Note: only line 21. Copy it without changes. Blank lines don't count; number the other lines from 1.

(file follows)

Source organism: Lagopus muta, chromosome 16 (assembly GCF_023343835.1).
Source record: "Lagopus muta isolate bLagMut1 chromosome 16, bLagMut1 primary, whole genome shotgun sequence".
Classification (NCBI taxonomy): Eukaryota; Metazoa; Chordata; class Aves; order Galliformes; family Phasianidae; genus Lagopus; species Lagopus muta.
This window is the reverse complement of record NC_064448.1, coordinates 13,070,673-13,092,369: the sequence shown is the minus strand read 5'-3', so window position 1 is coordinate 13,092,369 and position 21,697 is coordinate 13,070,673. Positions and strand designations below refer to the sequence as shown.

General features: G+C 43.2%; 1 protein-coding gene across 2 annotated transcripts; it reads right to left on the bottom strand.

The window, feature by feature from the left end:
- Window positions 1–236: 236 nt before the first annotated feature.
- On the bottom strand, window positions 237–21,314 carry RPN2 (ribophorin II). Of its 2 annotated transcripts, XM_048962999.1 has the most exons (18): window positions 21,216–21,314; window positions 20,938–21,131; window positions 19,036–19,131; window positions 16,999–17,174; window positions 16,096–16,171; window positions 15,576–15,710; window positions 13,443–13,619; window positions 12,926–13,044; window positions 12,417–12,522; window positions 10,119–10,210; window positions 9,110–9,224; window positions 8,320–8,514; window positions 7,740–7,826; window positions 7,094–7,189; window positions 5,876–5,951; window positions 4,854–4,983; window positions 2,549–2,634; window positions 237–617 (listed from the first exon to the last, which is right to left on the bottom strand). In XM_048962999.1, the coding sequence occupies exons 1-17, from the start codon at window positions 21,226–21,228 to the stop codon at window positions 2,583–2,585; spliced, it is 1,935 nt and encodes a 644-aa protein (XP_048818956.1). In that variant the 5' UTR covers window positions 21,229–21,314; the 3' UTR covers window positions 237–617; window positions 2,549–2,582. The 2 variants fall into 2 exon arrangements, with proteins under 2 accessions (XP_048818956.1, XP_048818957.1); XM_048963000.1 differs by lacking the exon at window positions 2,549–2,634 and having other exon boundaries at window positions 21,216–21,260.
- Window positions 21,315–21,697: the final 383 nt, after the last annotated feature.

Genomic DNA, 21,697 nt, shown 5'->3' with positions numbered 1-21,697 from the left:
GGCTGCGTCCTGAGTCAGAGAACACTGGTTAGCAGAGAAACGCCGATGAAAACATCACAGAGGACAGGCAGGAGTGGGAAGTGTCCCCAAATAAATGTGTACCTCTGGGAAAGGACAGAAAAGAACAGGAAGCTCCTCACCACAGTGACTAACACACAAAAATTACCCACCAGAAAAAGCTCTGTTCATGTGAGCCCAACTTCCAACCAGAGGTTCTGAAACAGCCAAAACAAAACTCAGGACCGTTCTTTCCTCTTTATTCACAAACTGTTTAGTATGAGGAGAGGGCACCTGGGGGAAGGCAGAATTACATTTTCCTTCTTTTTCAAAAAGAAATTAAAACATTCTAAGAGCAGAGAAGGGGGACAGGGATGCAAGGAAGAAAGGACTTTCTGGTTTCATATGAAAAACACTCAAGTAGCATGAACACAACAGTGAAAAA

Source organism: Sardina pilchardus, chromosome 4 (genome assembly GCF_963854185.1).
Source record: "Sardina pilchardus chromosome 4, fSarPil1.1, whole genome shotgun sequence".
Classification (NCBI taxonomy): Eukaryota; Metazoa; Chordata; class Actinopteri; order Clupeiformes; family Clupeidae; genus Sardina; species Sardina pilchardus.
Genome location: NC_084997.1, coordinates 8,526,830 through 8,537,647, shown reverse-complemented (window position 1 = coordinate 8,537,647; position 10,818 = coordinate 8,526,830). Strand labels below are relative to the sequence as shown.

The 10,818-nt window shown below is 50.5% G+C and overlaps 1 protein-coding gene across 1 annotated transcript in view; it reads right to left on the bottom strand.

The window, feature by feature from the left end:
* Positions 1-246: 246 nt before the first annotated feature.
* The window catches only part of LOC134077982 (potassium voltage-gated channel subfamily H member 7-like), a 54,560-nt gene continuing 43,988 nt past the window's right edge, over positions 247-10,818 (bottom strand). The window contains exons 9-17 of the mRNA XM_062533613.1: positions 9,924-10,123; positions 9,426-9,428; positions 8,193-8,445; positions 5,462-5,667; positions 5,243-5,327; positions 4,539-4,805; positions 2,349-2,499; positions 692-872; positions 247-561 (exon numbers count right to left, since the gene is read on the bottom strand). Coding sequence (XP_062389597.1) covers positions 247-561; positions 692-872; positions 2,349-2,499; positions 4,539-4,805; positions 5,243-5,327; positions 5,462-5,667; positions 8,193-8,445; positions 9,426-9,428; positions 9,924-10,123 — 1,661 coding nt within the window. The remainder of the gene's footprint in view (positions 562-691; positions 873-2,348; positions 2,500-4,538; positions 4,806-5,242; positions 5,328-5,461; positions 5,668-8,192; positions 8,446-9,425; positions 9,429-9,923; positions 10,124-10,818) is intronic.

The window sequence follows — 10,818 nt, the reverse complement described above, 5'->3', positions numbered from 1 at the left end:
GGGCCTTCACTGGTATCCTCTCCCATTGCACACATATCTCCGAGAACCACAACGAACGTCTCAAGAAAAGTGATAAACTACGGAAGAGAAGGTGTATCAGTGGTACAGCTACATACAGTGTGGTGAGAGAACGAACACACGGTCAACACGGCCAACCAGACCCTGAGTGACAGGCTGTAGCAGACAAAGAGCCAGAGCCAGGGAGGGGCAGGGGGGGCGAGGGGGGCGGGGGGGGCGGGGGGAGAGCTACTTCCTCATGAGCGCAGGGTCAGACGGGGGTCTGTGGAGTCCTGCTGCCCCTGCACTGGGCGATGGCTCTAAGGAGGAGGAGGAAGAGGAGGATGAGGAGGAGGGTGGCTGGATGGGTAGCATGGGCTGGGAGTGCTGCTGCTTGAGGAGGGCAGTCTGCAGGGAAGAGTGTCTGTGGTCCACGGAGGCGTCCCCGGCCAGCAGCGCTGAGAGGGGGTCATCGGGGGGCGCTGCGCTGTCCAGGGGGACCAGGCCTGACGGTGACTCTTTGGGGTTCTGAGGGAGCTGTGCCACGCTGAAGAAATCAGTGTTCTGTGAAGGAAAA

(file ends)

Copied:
GGGCCTTCACTGGTATCCTCTCCCATTGCACACATATCTCCGAGAACCACAACGAACGTCTCAAGAAAAGTGATAAACTACGGAAGAGAAGGTGTATCAGTGGTACAGCTACATACAGTGTGGTGAGAGAACGAACACACGGTCAACACGGCCAACCAGACCCTGAGTGACAGGCTGTAGCAGACAAAGAGCCAGAGCCAGGGAGGGGCAGGGGGGGCGAGGGGGGCGGGGGGGGCGGGGGGAGAGCTACTTCCTCATGAGCGCAGGGTCAGACGGGGGTCTGTGGAGTCCTGCTGCCCCTGCACTGGGCGATGGCTCTAAGGAGGAGGAGGAAGAGGAGGATGAGGAGGAGGGTGGCTGGATGGGTAGCATGGGCTGGGAGTGCTGCTGCTTGAGGAGGGCAGTCTGCAGGGAAGAGTGTCTGTGGTCCACGGAGGCGTCCCCGGCCAGCAGCGCTGAGAGGGGGTCATCGGGGGGCGCTGCGCTGTCCAGGGGGACCAGGCCTGACGGTGACTCTTTGGGGTTCTGAGGGAGCTGTGCCACGCTGAAGAAATCAGTGTTCTGTGAAGGAAAA